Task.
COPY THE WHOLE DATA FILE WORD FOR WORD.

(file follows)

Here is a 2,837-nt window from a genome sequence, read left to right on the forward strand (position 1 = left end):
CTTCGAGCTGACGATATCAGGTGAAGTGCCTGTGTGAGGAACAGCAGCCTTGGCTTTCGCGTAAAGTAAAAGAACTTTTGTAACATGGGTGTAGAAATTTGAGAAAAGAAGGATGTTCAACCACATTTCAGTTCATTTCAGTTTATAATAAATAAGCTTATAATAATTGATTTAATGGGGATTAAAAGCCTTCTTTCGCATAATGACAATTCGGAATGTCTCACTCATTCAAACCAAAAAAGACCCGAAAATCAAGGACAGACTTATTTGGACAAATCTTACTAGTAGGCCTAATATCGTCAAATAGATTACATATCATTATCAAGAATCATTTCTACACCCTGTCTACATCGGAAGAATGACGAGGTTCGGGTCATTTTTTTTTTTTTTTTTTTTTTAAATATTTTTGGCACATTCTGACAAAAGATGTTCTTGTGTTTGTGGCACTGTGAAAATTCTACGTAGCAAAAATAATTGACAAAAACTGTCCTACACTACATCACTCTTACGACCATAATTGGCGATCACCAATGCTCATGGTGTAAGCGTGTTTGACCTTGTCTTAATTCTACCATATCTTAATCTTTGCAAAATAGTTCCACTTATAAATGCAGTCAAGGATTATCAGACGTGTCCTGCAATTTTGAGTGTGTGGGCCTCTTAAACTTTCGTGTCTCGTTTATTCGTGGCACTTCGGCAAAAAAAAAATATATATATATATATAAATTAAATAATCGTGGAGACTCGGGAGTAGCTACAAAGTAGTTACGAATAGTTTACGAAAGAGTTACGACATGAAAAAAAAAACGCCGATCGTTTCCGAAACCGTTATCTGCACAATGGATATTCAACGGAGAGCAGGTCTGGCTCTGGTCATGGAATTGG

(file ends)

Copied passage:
Here is a 2,837-nt window from a genome sequence, read left to right on the forward strand (position 1 = left end):
CTTCGAGCTGACGATATCAGGTGAAGTGCCTGTGTGAGGAACAGCAGCCTTGGCTTTCGCGTAAAGTAAAAGAACTTTTGTAACATGGGTGTAGAAATTTGAGAAAAGAAGGATGTTCAACCACATTTCAGTTCATTTCAGTTTATAATAAATAAGCTTATAATAATTGATTTAATGGGGATTAAAAGCCTTCTTTCGCATAATGACAATTCGGAATGTCTCACTCATTCAAACCAAAAAAGACCCGAAAATCAAGGACAGACTTATTTGGACAAATCTTACTAGTAGGCCTAATATCGTCAAATAGATTACATATCATTATCAAGAATCATTTCTACACCCTGTCTACATCGGAAGAATGACGAGGTTCGGGTCATTTTTTTTTTTTTTTTTTTTTTAAATATTTTTGGCACATTCTGACAAAAGATGTTCTTGTGTTTGTGGCACTGTGAAAATTCTACGTAGCAAAAATAATTGACAAAAACTGTCCTACACTACATCACTCTTACGACCATAATTGGCGATCACCAATGCTCATGGTGTAAGCGTGTTTGACCTTGTCTTAATTCTACCATATCTTAATCTTTGCAAAATAGTTCCACTTATAAATGCAGTCAAGGATTATCAGACGTGTCCTGCAATTTTGAGTGTGTGGGCCTCTTAAACTTTCGTGTCTCGTTTATTCGTGGCACTTCGGCAAAAAAAAAATATATATATATATATAAATTAAATAATCGTGGAGACTCGGGAGTAGCTACAAAGTAGTTACGAATAGTTTACGAAAGAGTTACGACATGAAAAAAAAAACGCCGATCGTTTCCGAAACCGTTATCTGCACAATGGATATTCAACGGAGAGCAGGTCTGGCTCTGGTCATGGAATTGG